Directed by: Evelina Barsegian
Principal Cast: Igor Sergeev, Karina Razumovskaya, Igor Grabuzov, Aleksandra Mamkaeva, Natalia Kruglova
Synopsis: Andrey is paid to rouse theater audiences from their seats, a job that turns him into a cynic until he meets a woman whose appreciation of the stage brings her to tears.
Where did the idea for Bravoman come from?
I think a lot before bedtime about how people pretend in the sincerity of their feelings and so on. Then I read that together with the birth of the theatre, there appeared a new profession in the world--the claqueur (I used the word "bravoman" for the film, but in fact it is claqueur). The claqueurs created artificial successes for performances. They shouted "bravo!" and threw flowers on stage and so on. And for this they were paid by the theater, or by an actor. We know from the newspapers that in Italy there were very strong claqueurs who even publicly swooned with "delight." The claqueurs did their best. There were claqueurs in the Soviet Union, but they shouted "bravo" not for money, but for free tickets to their favorite performances. Generally, the theme of this film is that the actors are not on the stage. They are in the audience.
Where do Bravomen get their training from?
The Bravomen are players for life. They do not need to learn how to pretend to show their feelings. They do it every day in their daily lives. The main criteria for a good Bravoman is charisma, attraction, loud voice, strong palms, insolence and cynicism.
Tell us about the casting process. How did you get the cast together?
I had been searching for about 7 months for an actor for the lead role. I went to performances at large and small theaters in St. Petersburg. I watched new Russian films, feature-length and short. I pestered friends from the world of cinema with questions. I posted ads on social networks about the casting. There are a large number of talented actors in St. Petersburg who want to work, but I wanted to find my Bravoman, one who is confident, insolent, charming, and charismatic, but who at the same time is vulnerable somewhere deep inside. About two months before filming the teaser (we shot a teaser campaign for crowdfunding), I attended a performance at the St. Petersburg's TAKOY Theater and there I spotted the actor Igor Sergeev. It so happened that at the same time, my co-writer told me about "a super cool actor" and showed me his photo - and to my surprise, it was Igor Sergeev! I found him on a social network, and sent the script. Igor came to the casting, and it became clear that it was his role. Igor is a real find.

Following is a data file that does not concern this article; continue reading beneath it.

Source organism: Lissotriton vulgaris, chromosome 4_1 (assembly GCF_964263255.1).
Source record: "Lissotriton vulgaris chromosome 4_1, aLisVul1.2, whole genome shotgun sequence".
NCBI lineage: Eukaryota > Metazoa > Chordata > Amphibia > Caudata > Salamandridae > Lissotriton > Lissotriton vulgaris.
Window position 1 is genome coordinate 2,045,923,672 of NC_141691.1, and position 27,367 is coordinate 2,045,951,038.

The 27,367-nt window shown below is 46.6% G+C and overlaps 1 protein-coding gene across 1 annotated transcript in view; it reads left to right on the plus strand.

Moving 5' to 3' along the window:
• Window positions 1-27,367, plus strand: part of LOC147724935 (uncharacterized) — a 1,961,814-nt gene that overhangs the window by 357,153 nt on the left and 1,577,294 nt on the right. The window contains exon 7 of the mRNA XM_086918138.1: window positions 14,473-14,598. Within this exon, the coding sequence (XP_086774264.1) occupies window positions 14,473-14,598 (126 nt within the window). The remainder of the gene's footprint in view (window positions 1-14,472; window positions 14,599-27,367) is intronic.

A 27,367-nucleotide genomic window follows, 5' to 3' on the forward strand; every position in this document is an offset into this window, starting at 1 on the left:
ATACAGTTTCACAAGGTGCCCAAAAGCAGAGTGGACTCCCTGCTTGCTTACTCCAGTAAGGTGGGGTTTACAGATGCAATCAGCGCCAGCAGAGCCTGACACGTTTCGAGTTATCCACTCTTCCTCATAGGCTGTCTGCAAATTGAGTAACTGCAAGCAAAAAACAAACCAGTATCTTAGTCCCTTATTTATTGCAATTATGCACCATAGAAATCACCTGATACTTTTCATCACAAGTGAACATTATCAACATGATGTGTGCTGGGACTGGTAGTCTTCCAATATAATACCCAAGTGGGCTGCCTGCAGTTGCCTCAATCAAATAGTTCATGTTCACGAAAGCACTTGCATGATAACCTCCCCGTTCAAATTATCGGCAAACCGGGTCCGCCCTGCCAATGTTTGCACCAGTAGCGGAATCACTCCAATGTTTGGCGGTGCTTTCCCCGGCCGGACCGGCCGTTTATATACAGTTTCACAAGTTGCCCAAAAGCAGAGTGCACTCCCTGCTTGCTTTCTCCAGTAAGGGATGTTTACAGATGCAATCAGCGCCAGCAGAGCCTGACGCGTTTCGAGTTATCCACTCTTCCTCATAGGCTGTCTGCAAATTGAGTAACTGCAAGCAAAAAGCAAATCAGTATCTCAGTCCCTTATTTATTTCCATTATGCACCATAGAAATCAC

For the main female role, I was looking for a very talented actress with a "thoroughbred" beauty. I have wanted to work with Karina Razumovskaya for a long time. I fell in love with her when I saw her on the stage of St. Petersburg's Tovstonogov Great Drama Theater. I was afraid that because of the tight schedule, (Karina acts in top films and serials in our country that are showed on the main TV channels of Russia) Karina would not pay attention to my modest project because it was both non-profit and a short film. But I still wrote to her in a social network. Fortunately, Karina liked the script, and she gladly played her role.
Other cast members are actors from the St. Petersburg Baltic House theater. The cast of Bravoman are all actors who are already highly regarded in their profession in Russia. For example, the usher, who is played by Claudia Belova, is an honored artist in Russia.
Was there any particular part of the film that was a challenge to shoot and how did you overcome it?
The final frames. I wanted to show some kind of metaphor for what is happening on the screen. I, along with the operator Ivan Zherbin, decided to shoot with a crane mounted on the stage, which had to move from the stage to the exit through the main actors and the audience cheering. To carry and install such a machine in the theater took a huge amount of shooting time by our small team. It is hard to believe, but on the project we worked with only one illuminator. But it seems that everything has turned out well. All the problems rest in the budget, as the script, the creative and the technical team on the film have been wonderful. Sometimes, we used wheelchair instead of special rail (on which rode our operator). As Ivan says: "We wanted to jump over our head, and did it."
Is there a type of film or a particular film that you found inspirational?
The color reference for the film for us was the Russian picture called Bear's Kiss (2002) by the director Sergei Bodrov-elder, and the film Magic of the Moonlight by Woody Allen. As for inspiration, I love the short film Gregory Go Boom. It has nothing in common with Bravoman, but such good works are always inspiring.
How much of your inspiration comes from Russian films versus films from abroad?
I like it when a movie evokes good feelings, even if it has a bad end. These are Jos Stelling's words: "When the film has depth, boldness, a joke and a bit of madness." These kind of films are both in Russia and abroad. It should reach to the viewer. In Russian cinemas, it is hard to find bad films. Almost all are blockbusters. In this sense, I believe that the mission of Manhattan Short is grand because the festival introduces the best short films to viewers from all over the world. I remember my trips to the theater for Manhattan Short films. It has been a real pleasure.